Buffy Sainte-Marie on Drake, Polaris Music Prize and music critics
TORONTO – Buffy Sainte-Marie marked her Polaris Music Prize nomination not by celebrating, but by listening.
“I took the time to listen to all the other nominees,” said the Saskatchewan-reared songwriter in a recent interview.
“I really enjoyed it. I’m real stoked to be in company with all the artists … I had not heard Tobias Jesso. I had not listened to Caribou. New Pornographers – I liked what they were doing.”
“Of course, everybody knows Drake.”
The 74-year-old singer is also nominated alongside Calgary’s Viet Cong, Montreal-based Braids and three Toronto acts: Jennifer Castle; Alvvays; and BadBadNotGood, up for their collaboration with New York rap legend Ghostface Killah.
Sainte-Marie is among the confirmed performers for Monday’s gala, where the $50,000 prize will be awarded to the best Canadian album of the year as determined by a jury of 11 music critics, bloggers and broadcasters.
Ahead of the Polaris, she talked to The Canadian Press about the latest plaudit in a career that has already merited an Academy Award, two Junos, a Gemini, a Golden Globe and a BAFTA.
CP: Was the Polaris on your radar at all?
Sainte-Marie: No, no. But I was thrilled, you know. Two of my friends have received Polaris Prizes: Owen Pallett and Tanya Tagaq.
And last year when Tanya won I was just really thrilled. I think we all were.
It’s so exciting for artists because it’s a big jury. You know, there are a lot of prizes in the world that are just kind of like, corporate tax loopholes or something.
This is such a broad jury. It gives you hope.
CP: Music critics comprise much of the jury. Have critics been kind to you in your career?
Sainte-Marie: I would say yes. But you know, I’m not widely heard in North America. But I do have a nice collection of review clippings.
You read them once and then you go on with your day. You don’t sit around and dwell on it. I don’t have ’em framed on the wall. They’re in some scrapbook somewhere.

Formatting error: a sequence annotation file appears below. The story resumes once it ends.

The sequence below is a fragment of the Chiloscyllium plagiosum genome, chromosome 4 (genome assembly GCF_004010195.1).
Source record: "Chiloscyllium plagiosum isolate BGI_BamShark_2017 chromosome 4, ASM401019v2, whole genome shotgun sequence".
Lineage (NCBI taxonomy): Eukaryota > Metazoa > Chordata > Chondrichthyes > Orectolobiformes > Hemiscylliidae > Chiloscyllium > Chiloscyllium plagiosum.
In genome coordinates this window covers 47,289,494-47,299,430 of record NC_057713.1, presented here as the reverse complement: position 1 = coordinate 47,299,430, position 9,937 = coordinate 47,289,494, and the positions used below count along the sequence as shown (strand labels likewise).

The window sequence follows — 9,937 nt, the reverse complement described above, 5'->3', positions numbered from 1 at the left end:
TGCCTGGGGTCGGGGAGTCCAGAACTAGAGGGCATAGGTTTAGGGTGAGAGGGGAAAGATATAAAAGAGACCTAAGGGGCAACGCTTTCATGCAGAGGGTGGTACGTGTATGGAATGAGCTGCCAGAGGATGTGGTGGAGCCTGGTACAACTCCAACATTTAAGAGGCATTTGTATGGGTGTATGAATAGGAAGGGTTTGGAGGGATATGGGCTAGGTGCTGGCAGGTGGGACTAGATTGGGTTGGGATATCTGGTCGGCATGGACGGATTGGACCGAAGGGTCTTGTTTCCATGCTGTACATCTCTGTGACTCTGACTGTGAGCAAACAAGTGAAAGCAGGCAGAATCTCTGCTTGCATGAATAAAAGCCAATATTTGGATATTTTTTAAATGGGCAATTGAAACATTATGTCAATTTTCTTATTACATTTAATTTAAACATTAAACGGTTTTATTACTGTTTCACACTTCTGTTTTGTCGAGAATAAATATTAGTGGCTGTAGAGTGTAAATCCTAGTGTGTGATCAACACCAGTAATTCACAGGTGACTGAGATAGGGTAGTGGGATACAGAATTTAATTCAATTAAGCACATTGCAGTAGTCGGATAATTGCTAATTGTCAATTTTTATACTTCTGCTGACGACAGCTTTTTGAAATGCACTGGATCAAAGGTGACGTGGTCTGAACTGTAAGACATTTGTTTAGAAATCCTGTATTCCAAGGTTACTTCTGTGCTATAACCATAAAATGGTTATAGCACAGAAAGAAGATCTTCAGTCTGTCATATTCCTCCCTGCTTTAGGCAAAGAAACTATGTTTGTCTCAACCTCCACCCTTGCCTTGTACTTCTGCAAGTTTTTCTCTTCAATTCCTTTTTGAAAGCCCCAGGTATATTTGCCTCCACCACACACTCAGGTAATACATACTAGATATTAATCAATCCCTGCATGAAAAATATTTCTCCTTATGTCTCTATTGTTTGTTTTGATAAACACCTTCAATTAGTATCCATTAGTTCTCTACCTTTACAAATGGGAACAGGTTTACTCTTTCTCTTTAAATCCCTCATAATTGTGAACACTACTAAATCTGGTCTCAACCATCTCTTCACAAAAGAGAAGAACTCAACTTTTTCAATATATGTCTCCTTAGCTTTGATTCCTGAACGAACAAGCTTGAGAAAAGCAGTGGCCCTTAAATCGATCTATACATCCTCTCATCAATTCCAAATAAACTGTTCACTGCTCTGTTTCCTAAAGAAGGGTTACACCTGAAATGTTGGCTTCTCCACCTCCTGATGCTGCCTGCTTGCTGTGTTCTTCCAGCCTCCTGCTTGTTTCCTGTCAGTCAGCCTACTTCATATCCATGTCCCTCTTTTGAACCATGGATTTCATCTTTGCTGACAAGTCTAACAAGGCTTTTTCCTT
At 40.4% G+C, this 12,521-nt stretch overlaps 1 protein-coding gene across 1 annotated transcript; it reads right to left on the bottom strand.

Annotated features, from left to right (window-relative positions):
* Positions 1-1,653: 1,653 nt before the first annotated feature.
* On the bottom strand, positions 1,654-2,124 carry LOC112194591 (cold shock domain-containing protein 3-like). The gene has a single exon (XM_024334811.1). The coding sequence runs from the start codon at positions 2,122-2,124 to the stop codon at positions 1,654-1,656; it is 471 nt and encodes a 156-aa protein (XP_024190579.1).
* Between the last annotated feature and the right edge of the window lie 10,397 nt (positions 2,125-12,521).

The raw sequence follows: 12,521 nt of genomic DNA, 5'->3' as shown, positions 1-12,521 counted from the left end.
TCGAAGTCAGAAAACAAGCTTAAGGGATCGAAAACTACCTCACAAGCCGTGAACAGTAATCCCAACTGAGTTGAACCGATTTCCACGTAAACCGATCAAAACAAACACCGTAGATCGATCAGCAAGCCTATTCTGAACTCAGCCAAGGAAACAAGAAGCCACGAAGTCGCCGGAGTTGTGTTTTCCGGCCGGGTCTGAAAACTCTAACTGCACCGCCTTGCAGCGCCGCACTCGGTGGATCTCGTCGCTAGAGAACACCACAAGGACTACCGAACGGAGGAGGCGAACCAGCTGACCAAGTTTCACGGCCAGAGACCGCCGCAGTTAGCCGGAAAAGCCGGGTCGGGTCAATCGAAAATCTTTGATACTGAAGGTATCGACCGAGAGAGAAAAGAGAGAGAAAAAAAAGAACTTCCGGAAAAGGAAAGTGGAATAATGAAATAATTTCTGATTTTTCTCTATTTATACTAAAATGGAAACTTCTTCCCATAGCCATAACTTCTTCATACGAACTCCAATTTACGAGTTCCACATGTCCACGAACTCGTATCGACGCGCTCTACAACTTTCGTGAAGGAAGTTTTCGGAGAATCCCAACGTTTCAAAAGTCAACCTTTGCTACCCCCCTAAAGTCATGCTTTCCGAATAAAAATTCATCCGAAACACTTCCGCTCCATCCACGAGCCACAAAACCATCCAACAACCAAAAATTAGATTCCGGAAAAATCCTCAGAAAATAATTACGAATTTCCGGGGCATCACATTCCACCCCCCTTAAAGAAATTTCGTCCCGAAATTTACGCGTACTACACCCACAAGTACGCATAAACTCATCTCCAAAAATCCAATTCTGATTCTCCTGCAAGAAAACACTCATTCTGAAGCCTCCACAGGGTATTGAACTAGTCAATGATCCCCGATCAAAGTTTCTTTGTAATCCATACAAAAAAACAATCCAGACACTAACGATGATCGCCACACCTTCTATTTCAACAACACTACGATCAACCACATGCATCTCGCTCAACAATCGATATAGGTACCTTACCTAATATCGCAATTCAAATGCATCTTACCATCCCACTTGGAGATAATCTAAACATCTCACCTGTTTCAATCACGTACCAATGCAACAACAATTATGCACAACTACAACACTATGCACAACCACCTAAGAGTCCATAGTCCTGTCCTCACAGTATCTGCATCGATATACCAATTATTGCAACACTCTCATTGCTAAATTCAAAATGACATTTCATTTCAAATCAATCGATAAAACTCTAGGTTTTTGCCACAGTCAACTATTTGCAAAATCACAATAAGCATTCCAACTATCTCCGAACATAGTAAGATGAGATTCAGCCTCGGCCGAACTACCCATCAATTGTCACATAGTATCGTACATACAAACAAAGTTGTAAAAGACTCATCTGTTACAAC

If I write an autobiography, I’ll have to dig ’em all out.
CP: Why has Power in the Blood resonated?
Sainte-Marie: True North (Records) has been very smart about getting the album heard. That’s always been a problem for me, is to get me heard.
I think because I started out so early and was so controversial and got nailed so hard and just hushed and gagged and shushed, a lot of people – they know my name but they don’t know what (I do).
Power in the Blood is as fresh as any of the albums I’ve ever made. It’s just as diverse.
CP: You mentioned Drake. Are you a fan?
Sainte-Marie: Of course! Who isn’t?
What I’m looking for is originality. And it’s hard for an artist of any genre to keep on being original and unique. I tend to like an album too that has some diversity in it.
My advice to young songwriters: don’t keep writing the same song year after year. Boring! Use different chords. If you’re a young musician, there are more than (the usual) chords. Get into all those wacky diminished-7, add-9, plus-13 chords.
Spend some time with it and you might get a different kind of melody or a different kind of thought. I’m always pushing for what some people would call mutation.
Answers have been edited and condensed.
© 2015 The Canadian Press